October 28, 2021

Volume XI, Number 301

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October 28, 2021

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October 27, 2021

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October 26, 2021

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SEC Issues an Investor Alert about Digital Asset and “Crypto” Investment Scams!

The Securities and Exchange Commission’s (SEC) Office of Investor Education and Advocacy (OIEA) and Division of Enforcement’s Retail Strategy Task Force (RSTF) issued an investor alert to “remind investors to watch out for investment schemes involving digital assets and “Crypto.” Fraudsters continue to exploit the rising popularity of digital assets to lure retail investors into scams, often leading to devastating losses.”  The September 1, 2021 Investor Alert was entitled “Digital Asset and “Crypto” Investment Scams – Investor Alert” coincided with the news release about a lawsuit and my blog that the SEC files suit for a $2 BILLION fraud by global crypto lending platform!.  The Investor Alert included these red flags of fraud:

  1. “Guaranteed” high investment returns.  Promises of high investment returns with little or no risk are a classic warning sign of fraud.  Fraudsters may post fabricated historical returns on their websites showing high investment returns.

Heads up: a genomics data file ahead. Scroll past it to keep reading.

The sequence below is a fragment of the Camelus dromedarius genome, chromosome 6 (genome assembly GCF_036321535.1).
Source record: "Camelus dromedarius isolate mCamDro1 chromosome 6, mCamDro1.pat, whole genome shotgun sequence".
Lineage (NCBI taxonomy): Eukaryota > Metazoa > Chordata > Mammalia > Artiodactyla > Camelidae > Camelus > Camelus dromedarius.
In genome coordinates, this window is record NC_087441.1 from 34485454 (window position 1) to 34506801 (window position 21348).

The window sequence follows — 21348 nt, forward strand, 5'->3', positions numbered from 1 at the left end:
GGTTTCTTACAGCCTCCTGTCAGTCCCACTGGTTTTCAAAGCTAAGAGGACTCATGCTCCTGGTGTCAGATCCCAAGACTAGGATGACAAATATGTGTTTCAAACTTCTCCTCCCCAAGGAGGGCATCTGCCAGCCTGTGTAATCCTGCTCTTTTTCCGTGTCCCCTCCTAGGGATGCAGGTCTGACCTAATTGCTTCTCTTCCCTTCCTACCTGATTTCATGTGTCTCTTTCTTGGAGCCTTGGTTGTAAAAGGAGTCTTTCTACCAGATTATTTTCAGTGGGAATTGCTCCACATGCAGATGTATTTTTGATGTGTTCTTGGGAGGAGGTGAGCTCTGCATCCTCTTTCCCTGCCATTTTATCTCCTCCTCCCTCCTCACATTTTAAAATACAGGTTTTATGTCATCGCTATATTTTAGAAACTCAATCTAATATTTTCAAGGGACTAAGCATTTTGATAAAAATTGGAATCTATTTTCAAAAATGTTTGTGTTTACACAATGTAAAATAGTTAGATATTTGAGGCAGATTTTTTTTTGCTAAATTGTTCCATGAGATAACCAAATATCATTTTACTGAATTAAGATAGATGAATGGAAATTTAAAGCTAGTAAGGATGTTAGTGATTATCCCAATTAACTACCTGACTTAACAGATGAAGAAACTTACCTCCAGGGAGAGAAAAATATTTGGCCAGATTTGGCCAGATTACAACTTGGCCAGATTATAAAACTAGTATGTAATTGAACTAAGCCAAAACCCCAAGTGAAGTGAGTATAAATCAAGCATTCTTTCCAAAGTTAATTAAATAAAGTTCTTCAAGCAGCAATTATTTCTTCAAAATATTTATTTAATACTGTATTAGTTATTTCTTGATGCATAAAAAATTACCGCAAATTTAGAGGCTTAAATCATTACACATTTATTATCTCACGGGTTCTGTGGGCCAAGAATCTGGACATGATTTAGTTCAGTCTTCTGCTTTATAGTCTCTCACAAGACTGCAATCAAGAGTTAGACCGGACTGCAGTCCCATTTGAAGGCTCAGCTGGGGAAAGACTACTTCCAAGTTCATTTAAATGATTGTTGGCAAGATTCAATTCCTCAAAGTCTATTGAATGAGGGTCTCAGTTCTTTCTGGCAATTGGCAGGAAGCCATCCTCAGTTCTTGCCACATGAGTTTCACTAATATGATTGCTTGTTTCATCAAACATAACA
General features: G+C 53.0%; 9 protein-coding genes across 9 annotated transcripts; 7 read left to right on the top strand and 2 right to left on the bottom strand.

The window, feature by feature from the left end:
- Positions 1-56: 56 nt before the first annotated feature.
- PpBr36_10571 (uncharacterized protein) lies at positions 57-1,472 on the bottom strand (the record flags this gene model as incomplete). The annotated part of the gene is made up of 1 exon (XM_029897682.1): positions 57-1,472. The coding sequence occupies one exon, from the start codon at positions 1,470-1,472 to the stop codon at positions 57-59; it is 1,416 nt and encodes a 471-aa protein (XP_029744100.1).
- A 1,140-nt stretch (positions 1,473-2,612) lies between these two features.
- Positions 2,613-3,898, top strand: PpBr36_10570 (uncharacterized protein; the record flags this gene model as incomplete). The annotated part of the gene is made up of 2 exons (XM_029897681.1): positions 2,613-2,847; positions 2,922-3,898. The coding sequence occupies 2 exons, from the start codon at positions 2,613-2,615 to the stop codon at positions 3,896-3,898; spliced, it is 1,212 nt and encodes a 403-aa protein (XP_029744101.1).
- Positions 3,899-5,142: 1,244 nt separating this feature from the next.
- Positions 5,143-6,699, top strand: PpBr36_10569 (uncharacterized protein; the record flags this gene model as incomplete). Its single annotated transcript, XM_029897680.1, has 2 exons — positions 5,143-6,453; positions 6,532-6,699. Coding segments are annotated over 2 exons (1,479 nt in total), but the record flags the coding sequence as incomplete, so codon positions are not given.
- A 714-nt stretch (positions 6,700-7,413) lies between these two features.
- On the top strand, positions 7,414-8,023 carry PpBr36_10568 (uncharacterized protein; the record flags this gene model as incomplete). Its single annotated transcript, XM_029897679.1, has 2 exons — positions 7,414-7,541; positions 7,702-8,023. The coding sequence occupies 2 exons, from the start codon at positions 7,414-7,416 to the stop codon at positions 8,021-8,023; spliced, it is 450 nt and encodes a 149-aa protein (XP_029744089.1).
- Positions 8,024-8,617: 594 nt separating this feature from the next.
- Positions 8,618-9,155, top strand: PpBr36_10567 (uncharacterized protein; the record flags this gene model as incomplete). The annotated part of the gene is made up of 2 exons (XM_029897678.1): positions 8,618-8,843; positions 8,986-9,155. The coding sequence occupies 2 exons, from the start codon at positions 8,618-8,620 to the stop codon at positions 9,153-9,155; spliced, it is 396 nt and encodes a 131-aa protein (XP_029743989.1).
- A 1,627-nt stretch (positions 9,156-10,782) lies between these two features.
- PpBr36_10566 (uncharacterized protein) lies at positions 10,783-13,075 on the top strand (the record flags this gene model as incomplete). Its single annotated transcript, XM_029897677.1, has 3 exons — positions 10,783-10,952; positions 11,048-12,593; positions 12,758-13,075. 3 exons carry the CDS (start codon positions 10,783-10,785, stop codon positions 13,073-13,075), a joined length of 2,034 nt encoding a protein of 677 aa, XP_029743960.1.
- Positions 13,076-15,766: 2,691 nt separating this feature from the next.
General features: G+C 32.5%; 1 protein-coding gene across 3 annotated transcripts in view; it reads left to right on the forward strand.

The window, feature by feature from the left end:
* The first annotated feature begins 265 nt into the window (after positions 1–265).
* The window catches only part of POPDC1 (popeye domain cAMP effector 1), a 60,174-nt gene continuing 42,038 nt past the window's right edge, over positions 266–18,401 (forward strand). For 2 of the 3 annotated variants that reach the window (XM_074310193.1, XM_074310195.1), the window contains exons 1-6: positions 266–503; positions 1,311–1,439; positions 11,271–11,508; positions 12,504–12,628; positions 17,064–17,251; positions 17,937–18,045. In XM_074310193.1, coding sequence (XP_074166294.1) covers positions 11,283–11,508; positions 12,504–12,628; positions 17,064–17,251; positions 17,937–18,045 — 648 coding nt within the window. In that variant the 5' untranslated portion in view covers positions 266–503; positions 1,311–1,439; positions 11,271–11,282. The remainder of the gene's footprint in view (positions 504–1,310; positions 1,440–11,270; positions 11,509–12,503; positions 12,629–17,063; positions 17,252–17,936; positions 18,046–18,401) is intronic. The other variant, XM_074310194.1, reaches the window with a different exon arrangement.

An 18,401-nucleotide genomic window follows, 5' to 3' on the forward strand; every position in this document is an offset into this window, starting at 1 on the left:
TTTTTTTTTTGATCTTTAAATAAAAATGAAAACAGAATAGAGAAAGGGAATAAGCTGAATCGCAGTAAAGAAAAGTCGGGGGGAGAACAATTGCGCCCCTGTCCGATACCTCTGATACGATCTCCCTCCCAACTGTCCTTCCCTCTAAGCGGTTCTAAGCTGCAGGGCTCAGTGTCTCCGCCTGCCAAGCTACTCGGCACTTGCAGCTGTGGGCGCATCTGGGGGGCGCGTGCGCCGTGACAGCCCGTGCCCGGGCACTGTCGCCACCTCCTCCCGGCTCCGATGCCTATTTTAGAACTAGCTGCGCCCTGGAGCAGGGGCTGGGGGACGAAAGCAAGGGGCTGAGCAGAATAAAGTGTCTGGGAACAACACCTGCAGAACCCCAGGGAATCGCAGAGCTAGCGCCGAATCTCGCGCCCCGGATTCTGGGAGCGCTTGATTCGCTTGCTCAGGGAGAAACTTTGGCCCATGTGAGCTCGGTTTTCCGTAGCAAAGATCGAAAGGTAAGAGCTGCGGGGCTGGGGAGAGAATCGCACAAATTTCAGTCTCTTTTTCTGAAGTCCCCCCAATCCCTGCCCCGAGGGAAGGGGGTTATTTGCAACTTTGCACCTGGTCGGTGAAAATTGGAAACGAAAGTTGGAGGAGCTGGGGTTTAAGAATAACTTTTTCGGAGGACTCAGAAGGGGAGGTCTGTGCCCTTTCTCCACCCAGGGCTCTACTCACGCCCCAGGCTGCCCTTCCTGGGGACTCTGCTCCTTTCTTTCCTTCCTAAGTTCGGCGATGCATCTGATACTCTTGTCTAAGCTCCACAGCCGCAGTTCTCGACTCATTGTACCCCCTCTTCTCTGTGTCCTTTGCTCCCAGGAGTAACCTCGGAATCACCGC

2. Unlicensed/unregistered sellers.  Unlicensed, unregistered sellers commit much of the securities fraud targeting retail investors in the U.S.  Check out the background (including license and registration status) of anyone offering you an investment in securities using the search tool on Investor.gov.

  3. Skyrocketing account values.  Depictions of investment accounts rapidly increasing in value and providing large returns are often fake.  This is a tactic fraudsters use to entice investors with the prospect of great wealth.

  4. Sounds too good to be true.  If an investment “opportunity” sounds too good to be true, it probably is.  Remember that the potential for high investment returns usually involves high risk.

  5. Fake Testimonials.  Also, never rely solely on testimonials in making an investment decision.  Fraudsters sometimes pay people – for example, actors to pose as ordinary people turned millionaires, social media influencers, and celebrities – to tout an investment on social media or in a video.

Please stay safe and invest cautiously!

© 2021 Foley & Lardner LLPNational Law Review, Volume XI, Number 253
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About this Author

Peter Vogel, trial attorney, Foley Lardner
Partner

Peter Vogel is renowned as both a trial and transactional lawyer who deeply understands technology, science and intellectual property, and the opportunities and problems they pose for clients. Governments and administrative agencies, as well as major corporations and emerging businesses, rely on Peter to get right to the heart of an information technology or e-discovery dispute; he knows what to expect and how it will play out in the courtroom. This eliminates unproductive rabbit trails and reduces the cost of litigation for all parties. When negotiating agreements for...

214-999-4422
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